We are excited to present a Q&A with mrwildie. Enjoy the conversation about the techniques and story behind this awarded photo. Get inspired and get ready for the next photo contest. Photographing animals in the wild is dangerous, tricky and there are a lot of resources needed to be at the right place and right time while trying to accomplish a successful shot:

"I'm a photographer with a Ba(Hons) in wildlife and Environmental photography, I specialise in macro and Scientific hyper-macro images of invertebrates.." - mrwildie

1. Where did you take this photo?

This image was taken in the Durban area of South Africa.

2. What time of day?

The Durban green snake image was taken around 11am. It was a very hot sunny day .

3. Anything worth sharing about lighting?

I took this image using day light only. The light was very good on the day. I usually use speedlight bounced of a white reflector or a twin macro speedlight set up.

4. What equipment did you use?

To take this shot I used a Nikon D300 camera body with a 300mm f2.8 prime telephoto lens. Hand held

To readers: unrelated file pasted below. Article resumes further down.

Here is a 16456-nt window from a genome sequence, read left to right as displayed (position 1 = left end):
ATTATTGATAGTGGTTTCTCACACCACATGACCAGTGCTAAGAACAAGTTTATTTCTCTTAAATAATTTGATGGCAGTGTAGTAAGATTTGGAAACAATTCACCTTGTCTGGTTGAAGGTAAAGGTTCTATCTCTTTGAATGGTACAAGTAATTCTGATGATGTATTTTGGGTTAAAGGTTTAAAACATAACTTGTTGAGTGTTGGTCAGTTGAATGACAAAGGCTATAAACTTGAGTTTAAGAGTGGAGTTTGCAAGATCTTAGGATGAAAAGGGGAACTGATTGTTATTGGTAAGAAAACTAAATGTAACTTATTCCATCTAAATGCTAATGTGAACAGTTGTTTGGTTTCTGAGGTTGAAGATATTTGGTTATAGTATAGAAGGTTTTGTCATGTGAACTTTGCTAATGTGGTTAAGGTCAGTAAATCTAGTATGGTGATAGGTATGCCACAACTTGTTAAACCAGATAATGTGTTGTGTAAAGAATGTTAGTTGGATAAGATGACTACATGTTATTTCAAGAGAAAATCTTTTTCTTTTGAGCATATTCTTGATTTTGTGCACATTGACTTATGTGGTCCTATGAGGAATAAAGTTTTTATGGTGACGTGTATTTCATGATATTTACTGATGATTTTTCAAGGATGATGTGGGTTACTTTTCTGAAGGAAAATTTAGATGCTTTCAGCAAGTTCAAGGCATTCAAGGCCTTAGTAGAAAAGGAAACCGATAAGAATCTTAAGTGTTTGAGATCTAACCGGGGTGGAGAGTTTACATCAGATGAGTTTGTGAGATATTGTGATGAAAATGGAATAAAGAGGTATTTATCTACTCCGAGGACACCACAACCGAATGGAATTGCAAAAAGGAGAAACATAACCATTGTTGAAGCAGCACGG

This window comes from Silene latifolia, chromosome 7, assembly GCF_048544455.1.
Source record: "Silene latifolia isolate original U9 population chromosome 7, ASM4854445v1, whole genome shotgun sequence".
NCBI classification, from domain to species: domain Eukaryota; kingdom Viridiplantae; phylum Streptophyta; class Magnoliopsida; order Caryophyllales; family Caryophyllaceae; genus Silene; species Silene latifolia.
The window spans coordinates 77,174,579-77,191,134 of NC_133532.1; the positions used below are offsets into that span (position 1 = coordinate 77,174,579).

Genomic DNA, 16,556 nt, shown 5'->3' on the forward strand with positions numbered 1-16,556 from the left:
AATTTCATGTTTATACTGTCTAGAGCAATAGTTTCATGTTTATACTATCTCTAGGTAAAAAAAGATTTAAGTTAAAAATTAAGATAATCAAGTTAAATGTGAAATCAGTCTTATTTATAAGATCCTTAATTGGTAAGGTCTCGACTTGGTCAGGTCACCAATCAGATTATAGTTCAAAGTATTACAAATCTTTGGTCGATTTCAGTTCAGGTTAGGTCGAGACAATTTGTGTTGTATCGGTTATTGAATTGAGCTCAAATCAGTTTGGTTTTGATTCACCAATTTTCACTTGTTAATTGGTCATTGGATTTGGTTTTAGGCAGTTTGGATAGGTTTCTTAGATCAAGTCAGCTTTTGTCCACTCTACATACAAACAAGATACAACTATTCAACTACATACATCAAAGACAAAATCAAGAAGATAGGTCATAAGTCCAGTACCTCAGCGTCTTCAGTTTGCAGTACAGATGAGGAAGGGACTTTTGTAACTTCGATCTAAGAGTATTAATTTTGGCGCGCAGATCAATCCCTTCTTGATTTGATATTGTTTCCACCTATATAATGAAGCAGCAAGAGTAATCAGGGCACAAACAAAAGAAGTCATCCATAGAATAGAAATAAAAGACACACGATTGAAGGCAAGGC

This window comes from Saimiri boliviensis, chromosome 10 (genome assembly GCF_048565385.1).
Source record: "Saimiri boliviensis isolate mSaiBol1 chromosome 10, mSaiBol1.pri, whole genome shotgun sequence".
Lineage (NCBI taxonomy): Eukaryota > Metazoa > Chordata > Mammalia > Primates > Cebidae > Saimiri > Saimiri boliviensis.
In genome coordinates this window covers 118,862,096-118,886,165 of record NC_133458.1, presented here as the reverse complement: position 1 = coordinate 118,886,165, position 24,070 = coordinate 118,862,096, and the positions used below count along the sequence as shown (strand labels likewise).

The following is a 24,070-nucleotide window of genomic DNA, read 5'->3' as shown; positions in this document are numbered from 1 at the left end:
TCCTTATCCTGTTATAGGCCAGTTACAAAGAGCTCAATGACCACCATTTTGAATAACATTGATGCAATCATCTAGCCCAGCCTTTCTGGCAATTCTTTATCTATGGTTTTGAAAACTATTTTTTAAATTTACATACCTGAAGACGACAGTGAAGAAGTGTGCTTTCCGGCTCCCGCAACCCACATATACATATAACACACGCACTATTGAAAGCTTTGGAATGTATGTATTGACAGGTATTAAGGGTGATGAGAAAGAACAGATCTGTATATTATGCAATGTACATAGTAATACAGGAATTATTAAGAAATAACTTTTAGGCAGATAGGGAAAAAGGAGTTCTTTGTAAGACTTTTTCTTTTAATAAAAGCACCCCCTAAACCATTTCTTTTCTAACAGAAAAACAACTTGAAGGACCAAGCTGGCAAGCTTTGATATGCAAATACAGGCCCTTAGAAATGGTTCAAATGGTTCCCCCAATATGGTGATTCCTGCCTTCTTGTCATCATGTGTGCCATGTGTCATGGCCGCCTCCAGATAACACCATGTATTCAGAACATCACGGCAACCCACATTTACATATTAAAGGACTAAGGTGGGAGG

with natural light.

5. What inspired you to take this photo?

The area of Durban that I was working in is known for its healthy and divers population of snakes. This would normally be enough to inspire me to plan and take this shot, however it was actually another photographer Robert Thompson who specialises in bright clear close up shots of invertebrates. It was his style of image that was my inspiration in this image.

6. Did you do any post-processing? If yes, tell us about it!

I try to do as little as possible in the way of post processing. That said some shots need more attention than others. In creating this image I used a little curves, the clone tool and a small amount of sharpening. I was trained to think that one can make a good image great by post processing correctly, but never a poor image good.

7. What equipment do you normally have in your bag?

When shooting macro or close up, I carry in my photo bag two lenses a Nikon 60mm f2.8 micro lens. a Nikon105mm f2.8 macro lens. an 800 Nikon speedlight plus a Nikon twin macro speedlight system a white reflector to bounce light off and four camera batteries plus plenty of other batteries for the speedlights.

8. Any advice for others trying to capture something similar?

Always research what you're going to photograph. The Durban green snake which is non poisonous can very easily be mistaken for the Green Mamba which is deadly poisonous both snakes should be treated with respect. The difference between these to species is the habitat in which they can be found. A bit of research is always a good idea.